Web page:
After moving to Norwood, Ohio (more on this writers personal connection with that later) to finish out High School, Jody was drafted into the United States Army where he served two years before landing in Detroit, Michigan which led to a stint playing with Merle Haggard. He would also later play with Tanya Tucker and Leon Russell. When Jody met Willie Nelson, Ol’ Willie was playing bass in Ray Price’s Band and in 1973 was putting together what would become the classic Willie Nelson and Family Band lineup. It was from 1973 until his retirement in 2008 that Jody took his music all around the World with Willie.
What a TEAM they were! Jody always said, “I play what Willie DOESN’T play. I lay down a foundation for Willie to improvise and then I get my own licks in to fill it all up. Sometimes the best music is the space ‘between’ the music and notes and that’s where I try to fit in and bring us all together.” Jody played an integral part in the making of such ground breaking albums as Willie’s Red Headed Stranger, Honeysuckle Rose, and Stardust to name but a few.
In the LIVE shows, Jody was known for singing Merle Haggard’s “Workin’ Man Blues” and also taking a turn as Willie’s duet partner for classics like “Seven Spanish Angels” and ”Pancho and Lefty.” His voice was totally unique with a timber that was both gravelly and silky at the same time. He was Country to the bone, but Jody had SOUL and he could also Rock N Roll as is evident on the awesome cover of “Heartbreak Hotel” with Jody, Willie and Leon Russell. They completely took one of “The King,” Elvis Presley’s signature numbers and turned it into their own foot stompin’, raucous, roadhouse blues jams complete with burning guitar solos from both Jody and Willie and Mickey Raphael’s Harmonica ride bringing the song to a feverish pitch. When asked about how that particular version came about, Jody replied, “We were just havin’ fun and jammin’ and thought we’d take ‘em back to Memphis. Plus, I got to throw in a few of my old friend Lonnie Mack’s tricks.” Check It Out.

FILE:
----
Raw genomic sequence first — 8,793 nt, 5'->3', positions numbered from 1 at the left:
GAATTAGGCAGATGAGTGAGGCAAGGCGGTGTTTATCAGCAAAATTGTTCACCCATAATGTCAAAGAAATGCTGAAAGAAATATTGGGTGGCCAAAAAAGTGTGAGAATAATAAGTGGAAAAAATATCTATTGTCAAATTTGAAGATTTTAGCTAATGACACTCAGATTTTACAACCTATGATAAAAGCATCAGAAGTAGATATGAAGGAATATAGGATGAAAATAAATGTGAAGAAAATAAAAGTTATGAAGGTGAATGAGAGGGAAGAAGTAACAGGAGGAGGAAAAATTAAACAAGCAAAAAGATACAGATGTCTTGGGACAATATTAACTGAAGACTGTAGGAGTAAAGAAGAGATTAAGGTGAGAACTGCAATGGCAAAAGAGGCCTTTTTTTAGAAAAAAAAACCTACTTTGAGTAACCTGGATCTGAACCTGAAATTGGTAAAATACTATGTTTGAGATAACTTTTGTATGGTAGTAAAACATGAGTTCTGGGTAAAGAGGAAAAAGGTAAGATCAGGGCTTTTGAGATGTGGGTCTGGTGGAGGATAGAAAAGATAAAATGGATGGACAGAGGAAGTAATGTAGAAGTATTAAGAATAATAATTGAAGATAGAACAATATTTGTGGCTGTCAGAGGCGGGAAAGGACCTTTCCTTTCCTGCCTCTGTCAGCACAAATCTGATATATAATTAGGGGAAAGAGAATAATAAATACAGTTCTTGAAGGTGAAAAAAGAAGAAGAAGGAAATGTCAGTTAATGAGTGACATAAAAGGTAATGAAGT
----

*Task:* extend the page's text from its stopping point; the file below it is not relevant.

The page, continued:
Jody also appeared with Willie on the silver screen in the movies “Honeysuckle Rose” and “Songwriter” as well as numerous television appearances including the classic Austin City Limits.
It was on a string of Tour dates back in 1997-1998 serving as the opening act for Willie Nelson that I got to finally meet Jody in person. I had no idea at the time that we would become the best of friends and family over the years. The first show was in Owensboro, Kentucky and I came out and played a 30 minute solo acoustic set to open the show. I had long been a huge fan of Willie Nelson and Family and had even dedicated my 1st solo album My Heroes Have Always Been Cowboys to Willie, Waylon and David Allan Coe. That night, being young and excited to play in front of my heroes, I played ”My Heroes Have Always Been Cowboys” and I also played “Will The Circle Be Unbroken” and dedicated them to Willie and Jody and all of the Family Band.